Take the moist and delectable Malay Cake as an example.  Subtly sweet and almost disarmingly simple, this is a gentle tan cake that is slightly gooey on the bottom where the sugar settles and takes on a caramel flavor, while the upper portion is a light sponge.  I've made many a Malay Cake over the years, and this is the recipe that has gradually evolved into my favorite version, the one that my father-in-law used to munch on happily with a cup of his ever-present jasmine tea, and the one that I most often make when I need to bring something over to a Chinese friend's house for afternoon snacks.

Secret ingredient #1
And if that first bite seems to ring some memory bells, that is because Malay Cake has all the texture and mouth feel of a great gingerbread cake with none of the spices. But that shouldn't stop you from adding whatever spices you want.  Although hardly traditional, this cake could easily be given Westernized fillips such as handfuls of raisins or chopped nuts or a spoonful of ground ginger.  You could even frost it if you liked.  But as for me, I like it just the way it is.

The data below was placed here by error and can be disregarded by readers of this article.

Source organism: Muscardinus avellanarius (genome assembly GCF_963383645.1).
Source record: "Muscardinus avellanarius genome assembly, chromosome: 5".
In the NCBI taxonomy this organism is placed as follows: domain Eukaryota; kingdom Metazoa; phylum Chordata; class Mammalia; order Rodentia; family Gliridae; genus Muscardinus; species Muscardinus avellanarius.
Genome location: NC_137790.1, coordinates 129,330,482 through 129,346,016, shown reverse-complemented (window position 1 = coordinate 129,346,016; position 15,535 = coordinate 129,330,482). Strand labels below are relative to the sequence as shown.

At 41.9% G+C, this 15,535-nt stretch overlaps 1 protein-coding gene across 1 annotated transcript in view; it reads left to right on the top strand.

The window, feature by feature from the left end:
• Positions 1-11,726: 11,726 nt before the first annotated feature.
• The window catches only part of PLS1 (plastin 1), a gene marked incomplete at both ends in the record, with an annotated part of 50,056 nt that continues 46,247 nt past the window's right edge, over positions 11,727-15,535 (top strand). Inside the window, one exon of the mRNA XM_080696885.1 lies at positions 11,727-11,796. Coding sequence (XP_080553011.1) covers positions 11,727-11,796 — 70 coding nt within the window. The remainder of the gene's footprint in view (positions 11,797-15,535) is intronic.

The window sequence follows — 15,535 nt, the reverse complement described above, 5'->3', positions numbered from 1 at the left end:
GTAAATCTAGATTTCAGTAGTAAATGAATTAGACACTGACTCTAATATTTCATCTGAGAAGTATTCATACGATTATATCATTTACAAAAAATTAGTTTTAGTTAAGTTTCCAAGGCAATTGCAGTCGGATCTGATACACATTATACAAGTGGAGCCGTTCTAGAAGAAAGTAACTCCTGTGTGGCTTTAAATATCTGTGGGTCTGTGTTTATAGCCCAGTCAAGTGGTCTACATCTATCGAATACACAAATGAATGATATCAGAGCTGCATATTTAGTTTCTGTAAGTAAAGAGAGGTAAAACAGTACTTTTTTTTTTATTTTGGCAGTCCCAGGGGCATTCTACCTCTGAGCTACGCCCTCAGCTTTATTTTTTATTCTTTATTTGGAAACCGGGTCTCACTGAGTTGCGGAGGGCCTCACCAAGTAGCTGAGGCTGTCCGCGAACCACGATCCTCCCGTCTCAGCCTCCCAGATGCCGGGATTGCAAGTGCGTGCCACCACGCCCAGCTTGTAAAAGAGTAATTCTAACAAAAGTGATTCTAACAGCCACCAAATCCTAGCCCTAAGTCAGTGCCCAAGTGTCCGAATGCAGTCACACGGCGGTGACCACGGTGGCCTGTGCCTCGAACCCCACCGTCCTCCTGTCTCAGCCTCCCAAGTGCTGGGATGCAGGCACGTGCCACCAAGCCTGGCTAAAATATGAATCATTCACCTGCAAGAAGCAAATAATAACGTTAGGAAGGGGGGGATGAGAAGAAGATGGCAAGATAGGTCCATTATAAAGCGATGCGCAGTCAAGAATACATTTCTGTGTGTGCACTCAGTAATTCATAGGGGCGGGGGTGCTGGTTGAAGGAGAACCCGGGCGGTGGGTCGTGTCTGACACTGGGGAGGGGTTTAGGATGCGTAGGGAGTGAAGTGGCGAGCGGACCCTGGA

A note on serving sizes:  If you are setting this out as a dessert, you could easily serve 8 to 12.  For a Chinese-style tea treat, make the cake in the square pan and then cut it up into 1-inch squares; this is easiest if you cut the cake into 2-inch squares and then cut each square into quarters.  A tea treat is never too large, and is best if it can be consumed graciously in one or two modest bites.  Any leftovers will freeze perfectly in a freezer bag and will only need to be defrosted.